Media must be vigilant when using the term “autistic” to describe someone

AustralianPressCouncilOn November 23 of last year, an article entitled “Autistic man convicted of murdering WA mum” was published on the news.com.au website. The article has been a topic of debates since.

The article thoroughly discussed the conviction of an “autistic Perth man” for the murder of his mother. His mother’s body is still missing. The condition of the convicted was described in the lead of the article.  In addition to the lead, a paragraph was devoted to describe the posture and overall appearance of the man during the proceedings. A background of the case wherein the man underwent “psychiatric and psychological” tests ahead of conviction was also mentioned.

Seven months ago, there has been a discussion on the man’s state of health. There was a question if he was actually fit for trial. However, the complainant expressed disappointed over the description of the man as autistic since on the day of conviction, the judge did not mention the medical condition. The complainant found the prominence of autism references uncalled for as it may cause unnecessary judgments on the overall story of the case.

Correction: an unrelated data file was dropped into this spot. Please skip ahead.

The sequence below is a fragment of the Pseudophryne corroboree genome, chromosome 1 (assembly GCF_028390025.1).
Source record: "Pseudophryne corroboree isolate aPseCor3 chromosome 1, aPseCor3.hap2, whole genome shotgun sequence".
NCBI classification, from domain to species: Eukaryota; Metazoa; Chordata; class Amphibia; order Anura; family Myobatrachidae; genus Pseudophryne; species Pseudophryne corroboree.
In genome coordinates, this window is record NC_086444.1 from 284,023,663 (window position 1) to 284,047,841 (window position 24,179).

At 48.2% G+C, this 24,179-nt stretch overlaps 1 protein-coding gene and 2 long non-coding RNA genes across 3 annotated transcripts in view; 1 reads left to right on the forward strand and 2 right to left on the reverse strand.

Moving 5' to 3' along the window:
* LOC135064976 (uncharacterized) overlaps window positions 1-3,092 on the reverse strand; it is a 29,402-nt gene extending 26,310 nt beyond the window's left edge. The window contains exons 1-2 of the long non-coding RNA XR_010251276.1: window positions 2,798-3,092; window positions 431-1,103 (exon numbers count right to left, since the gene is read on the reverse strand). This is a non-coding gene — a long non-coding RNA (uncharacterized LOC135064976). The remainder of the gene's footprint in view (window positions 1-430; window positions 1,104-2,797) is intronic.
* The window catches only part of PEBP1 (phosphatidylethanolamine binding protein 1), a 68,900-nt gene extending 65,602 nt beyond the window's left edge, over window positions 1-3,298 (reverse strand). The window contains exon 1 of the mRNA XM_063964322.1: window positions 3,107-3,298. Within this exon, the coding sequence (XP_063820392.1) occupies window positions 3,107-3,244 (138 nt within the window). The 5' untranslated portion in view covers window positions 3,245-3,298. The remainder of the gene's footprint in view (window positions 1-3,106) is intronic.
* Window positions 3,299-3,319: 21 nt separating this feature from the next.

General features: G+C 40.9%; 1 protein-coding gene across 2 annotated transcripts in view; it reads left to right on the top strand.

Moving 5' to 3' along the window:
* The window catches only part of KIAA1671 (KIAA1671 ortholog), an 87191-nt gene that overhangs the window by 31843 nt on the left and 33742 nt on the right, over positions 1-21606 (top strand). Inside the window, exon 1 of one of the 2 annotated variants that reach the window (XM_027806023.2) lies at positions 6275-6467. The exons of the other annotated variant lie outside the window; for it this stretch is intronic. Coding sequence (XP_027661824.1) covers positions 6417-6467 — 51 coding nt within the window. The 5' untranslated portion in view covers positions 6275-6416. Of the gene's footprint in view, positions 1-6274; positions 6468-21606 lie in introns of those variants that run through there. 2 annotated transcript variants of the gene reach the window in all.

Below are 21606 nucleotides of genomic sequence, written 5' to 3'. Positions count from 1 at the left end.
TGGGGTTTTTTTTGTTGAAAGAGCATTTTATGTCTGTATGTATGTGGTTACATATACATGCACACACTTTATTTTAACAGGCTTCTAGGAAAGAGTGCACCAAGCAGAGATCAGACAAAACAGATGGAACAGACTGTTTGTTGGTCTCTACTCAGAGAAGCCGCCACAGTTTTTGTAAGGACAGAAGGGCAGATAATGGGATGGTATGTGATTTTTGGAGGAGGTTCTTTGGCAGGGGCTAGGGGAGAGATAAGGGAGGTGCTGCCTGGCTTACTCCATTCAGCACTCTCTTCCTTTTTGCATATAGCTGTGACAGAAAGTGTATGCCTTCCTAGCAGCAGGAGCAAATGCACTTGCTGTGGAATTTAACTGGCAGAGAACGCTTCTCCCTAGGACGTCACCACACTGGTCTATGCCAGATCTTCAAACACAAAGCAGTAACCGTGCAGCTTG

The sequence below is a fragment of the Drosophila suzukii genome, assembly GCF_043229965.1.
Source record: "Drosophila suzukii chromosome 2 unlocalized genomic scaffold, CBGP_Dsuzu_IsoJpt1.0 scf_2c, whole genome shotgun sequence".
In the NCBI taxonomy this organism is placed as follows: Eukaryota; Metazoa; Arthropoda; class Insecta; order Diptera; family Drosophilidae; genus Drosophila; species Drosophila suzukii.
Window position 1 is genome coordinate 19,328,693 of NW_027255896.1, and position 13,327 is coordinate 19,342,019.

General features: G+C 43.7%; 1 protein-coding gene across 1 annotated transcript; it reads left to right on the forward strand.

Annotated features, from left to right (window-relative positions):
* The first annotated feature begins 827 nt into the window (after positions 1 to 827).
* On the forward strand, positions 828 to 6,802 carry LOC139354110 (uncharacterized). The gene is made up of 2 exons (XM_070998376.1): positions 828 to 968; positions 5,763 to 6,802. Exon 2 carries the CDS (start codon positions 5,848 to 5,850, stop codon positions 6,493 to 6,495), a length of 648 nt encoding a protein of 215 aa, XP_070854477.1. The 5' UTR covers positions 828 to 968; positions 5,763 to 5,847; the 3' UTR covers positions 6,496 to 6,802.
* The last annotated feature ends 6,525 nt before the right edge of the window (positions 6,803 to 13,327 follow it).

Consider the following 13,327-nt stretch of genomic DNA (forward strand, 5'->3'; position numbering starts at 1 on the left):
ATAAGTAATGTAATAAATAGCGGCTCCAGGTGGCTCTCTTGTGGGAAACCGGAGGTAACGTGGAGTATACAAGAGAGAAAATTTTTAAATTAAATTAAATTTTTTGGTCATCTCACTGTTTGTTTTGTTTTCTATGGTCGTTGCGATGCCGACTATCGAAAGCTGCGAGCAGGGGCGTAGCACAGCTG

The publication on the other hand argued that it was necessary to mention the medical condition of the man since it has been the topic of early reports, especially during pre-trial. The publication also acknowledged the irrelevance of the medical condition to the verdict.

The Australian Press Council took into consideration the arguments of both sides. Since the medical condition is a key element during earlier decisions regarding the case, the references were grounded. However, since the medical condition was written in such a way that may have misguided some readers to believe that it may have been a significant cause of the crime, the complaint was upheld.

In April of this year, the Australian Press Council handled another case where parents complained that the Milton Ulladulla Times described their child as “autistic” while the diagnosis had not been confirmed. In there findings the Council reminded the media:

The Press Council emphasises that publications must take special care to ensure that medical information is correct before they publish it and that they are not unjustifiably breaching privacy.

Autism Daily Newscast discussed the responsibilities and role that media plays in the Alex Spourdalakis case in a previous report.